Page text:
I know Christmas is around the corner, but it is virtually impossible not to discuss politics at this time of year when events are unfolding so rapidly we have hardly time to digest them before a new development hits the news.
With all the predictions of the end of the world, who knew that this much-publicised date was going to be the end of the road for Dr Anglu Farrugia. I, for one, certainly did not see it coming (at least not yet) because it is not in the nature of political parties to make their representatives accountable for their gaffes so swiftly and immediately.
We are more used to the usual style of letting the whole thing blow over and then giving the errant politician a kick upstairs or a sideways “promotion” so that he is mollified but is neatly relegated to where he can do least harm. When there have been resignations we get the mealy-mouthed excuse that it’s “for personal reasons” which is a convenient euphemism.
But this year seems to have been the year of the end of politics as we know it. Nothing can be easily predicted and no scenario is too far-fetched.
Yesterday we had a no-nonsense Muscat firmly asking for Farrugia’s resignation, followed by a letter in which the former deputy leader openly expressed his dismay at this decision. To his credit, however, Farrugia did resign and was very dignified about it when I heard him speak this morning over the phone to Pierre Portelli.
Whether the decision was because of the Xarabank debate fail, or because of Anglu’s careless comments about a magistrate, this decision was the right one and has undoubtedly garnered new respect for the Labour leader. Prior to the surprise resignation announcement, even staunch Labour voters were holding their heads in their hands and seeing the chances of winning the election slip away before their eyes. Those with no political affiliation were similarly exasperated at seeing such a poor performance by Anglu Farrugia vs the well-oiled smoothness of Simon Busuttil. Is this the choice we have, they were asking: insufferable, slappable smugness on the one hand, and bumbling mediocrity on the other? Incidentally and, of course, kumbinazzjoni, this debate was repeated at least two times “due to popular demand”, or so we were told. For fairness sake we now expect that all future debates will be repeated twice in the same day.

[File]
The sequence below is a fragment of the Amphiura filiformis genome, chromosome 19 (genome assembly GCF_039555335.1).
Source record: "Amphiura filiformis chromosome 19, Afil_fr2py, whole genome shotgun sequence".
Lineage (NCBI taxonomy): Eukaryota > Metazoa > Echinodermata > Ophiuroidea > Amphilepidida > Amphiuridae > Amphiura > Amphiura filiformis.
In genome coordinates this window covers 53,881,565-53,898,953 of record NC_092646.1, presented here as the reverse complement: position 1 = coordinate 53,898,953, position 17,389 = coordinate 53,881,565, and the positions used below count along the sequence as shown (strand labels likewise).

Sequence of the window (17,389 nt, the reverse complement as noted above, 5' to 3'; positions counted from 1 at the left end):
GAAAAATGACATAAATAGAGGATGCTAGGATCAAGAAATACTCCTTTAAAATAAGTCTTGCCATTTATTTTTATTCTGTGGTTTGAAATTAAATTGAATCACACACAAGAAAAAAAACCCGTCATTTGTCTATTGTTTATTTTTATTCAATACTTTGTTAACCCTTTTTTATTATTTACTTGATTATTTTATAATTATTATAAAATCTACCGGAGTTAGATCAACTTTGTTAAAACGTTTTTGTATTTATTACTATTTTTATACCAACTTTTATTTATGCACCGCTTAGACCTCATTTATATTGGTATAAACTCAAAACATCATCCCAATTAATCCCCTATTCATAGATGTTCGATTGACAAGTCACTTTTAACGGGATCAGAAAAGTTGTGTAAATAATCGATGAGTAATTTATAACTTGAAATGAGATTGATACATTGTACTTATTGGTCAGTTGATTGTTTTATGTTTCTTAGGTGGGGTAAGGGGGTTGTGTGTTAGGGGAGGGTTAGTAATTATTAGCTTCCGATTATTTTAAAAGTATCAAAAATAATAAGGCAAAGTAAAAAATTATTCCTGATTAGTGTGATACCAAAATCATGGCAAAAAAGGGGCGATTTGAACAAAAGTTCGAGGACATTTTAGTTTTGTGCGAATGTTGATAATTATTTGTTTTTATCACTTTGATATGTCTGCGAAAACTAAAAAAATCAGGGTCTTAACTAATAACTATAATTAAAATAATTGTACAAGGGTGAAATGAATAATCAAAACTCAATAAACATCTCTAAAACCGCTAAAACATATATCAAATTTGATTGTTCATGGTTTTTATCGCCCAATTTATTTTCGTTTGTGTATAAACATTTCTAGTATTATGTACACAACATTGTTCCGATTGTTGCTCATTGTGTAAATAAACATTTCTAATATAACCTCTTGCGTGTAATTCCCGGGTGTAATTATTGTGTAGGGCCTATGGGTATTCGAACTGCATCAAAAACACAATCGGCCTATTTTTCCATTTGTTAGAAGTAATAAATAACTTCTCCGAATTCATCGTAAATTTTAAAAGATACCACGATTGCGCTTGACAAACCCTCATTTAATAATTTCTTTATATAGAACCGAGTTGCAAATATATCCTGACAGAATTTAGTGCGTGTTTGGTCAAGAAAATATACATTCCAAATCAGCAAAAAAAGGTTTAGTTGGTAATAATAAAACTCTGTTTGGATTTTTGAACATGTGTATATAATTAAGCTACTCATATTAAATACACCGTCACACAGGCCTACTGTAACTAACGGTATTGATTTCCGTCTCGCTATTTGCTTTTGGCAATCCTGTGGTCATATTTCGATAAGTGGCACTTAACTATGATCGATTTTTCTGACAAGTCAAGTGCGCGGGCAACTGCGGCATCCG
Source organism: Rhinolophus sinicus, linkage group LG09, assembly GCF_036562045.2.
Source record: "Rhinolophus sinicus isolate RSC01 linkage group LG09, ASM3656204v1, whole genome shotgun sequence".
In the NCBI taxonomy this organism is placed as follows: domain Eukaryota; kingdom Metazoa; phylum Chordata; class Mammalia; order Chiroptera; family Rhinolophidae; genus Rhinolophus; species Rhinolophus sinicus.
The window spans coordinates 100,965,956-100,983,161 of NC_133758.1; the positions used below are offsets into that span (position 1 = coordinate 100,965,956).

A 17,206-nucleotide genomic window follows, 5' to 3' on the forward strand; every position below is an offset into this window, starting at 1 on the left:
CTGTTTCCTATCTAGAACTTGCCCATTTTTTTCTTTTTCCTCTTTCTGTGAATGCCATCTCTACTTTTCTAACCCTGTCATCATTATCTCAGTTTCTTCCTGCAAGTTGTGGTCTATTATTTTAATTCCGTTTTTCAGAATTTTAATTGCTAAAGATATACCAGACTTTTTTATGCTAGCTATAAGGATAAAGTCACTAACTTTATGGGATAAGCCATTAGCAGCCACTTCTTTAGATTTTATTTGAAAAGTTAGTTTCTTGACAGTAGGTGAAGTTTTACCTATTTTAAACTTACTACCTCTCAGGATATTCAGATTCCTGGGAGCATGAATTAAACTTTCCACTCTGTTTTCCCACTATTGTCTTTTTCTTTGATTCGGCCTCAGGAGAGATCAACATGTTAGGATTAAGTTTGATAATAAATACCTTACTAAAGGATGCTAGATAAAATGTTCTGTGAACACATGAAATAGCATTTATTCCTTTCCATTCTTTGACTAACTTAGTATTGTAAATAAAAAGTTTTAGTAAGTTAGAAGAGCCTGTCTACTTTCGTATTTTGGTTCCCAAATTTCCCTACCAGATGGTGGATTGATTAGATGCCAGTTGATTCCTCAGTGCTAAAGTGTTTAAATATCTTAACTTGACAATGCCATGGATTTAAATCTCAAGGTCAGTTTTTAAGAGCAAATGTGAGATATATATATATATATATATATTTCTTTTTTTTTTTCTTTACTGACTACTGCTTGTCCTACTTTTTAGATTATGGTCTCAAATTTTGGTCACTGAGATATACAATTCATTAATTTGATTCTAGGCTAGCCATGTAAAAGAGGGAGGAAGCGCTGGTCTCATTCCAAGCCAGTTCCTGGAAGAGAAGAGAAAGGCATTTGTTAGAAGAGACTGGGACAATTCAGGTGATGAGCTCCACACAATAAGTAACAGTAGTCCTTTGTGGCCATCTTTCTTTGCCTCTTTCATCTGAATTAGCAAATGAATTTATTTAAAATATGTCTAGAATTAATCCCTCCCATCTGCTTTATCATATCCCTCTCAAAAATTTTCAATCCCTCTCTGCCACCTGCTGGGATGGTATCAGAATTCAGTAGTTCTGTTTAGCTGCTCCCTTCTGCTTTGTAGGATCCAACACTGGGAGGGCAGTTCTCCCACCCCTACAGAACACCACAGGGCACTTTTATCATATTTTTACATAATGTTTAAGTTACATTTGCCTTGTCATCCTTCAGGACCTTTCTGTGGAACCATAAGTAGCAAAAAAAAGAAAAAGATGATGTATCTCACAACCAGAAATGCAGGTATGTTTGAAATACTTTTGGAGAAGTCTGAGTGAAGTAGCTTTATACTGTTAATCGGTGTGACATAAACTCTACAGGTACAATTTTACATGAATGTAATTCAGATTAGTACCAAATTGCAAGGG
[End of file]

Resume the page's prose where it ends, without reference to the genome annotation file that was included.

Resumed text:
Meanwhile, it is downright touching to see just how much sympathy Anglu is receiving from the PN. Why, to read all their scolding of Labour for making Farrugia their ‘scapegoat’, you would think that they were genuinely upset that their weak adversary has been axed. Well, hello, of course they’re upset.
A second deputy leader debate on Xarabank was already scheduled for January, and they were already rubbing their hands with glee at the prospect of another walkover. By the way, isn’t it absolutely fascinating how Where’s Everybody is giving so much importance to the deputy leaders since Simon arrived in his superhero cape?
Even The Times editorial, in its analysis of the debate, remarked on this sudden interest in the number two post:
“This has led to the accusation that PBS, which is supposed to be an impartial State broadcaster, knew it would turn out like this all along – which is why they conceived such a programme in the first place. Given there has not been such an encounter between the party deputy leaders in living memory, such an argument may gain some credence.”
In the meantime, the rumours have started about who will be the next to face Simon. In a year filled with innumerable twists and turns, I doubt anyone is in a position to really predict what will happen next and they shouldn’t even try. After all, even the Mayans didn’t get their prediction right.
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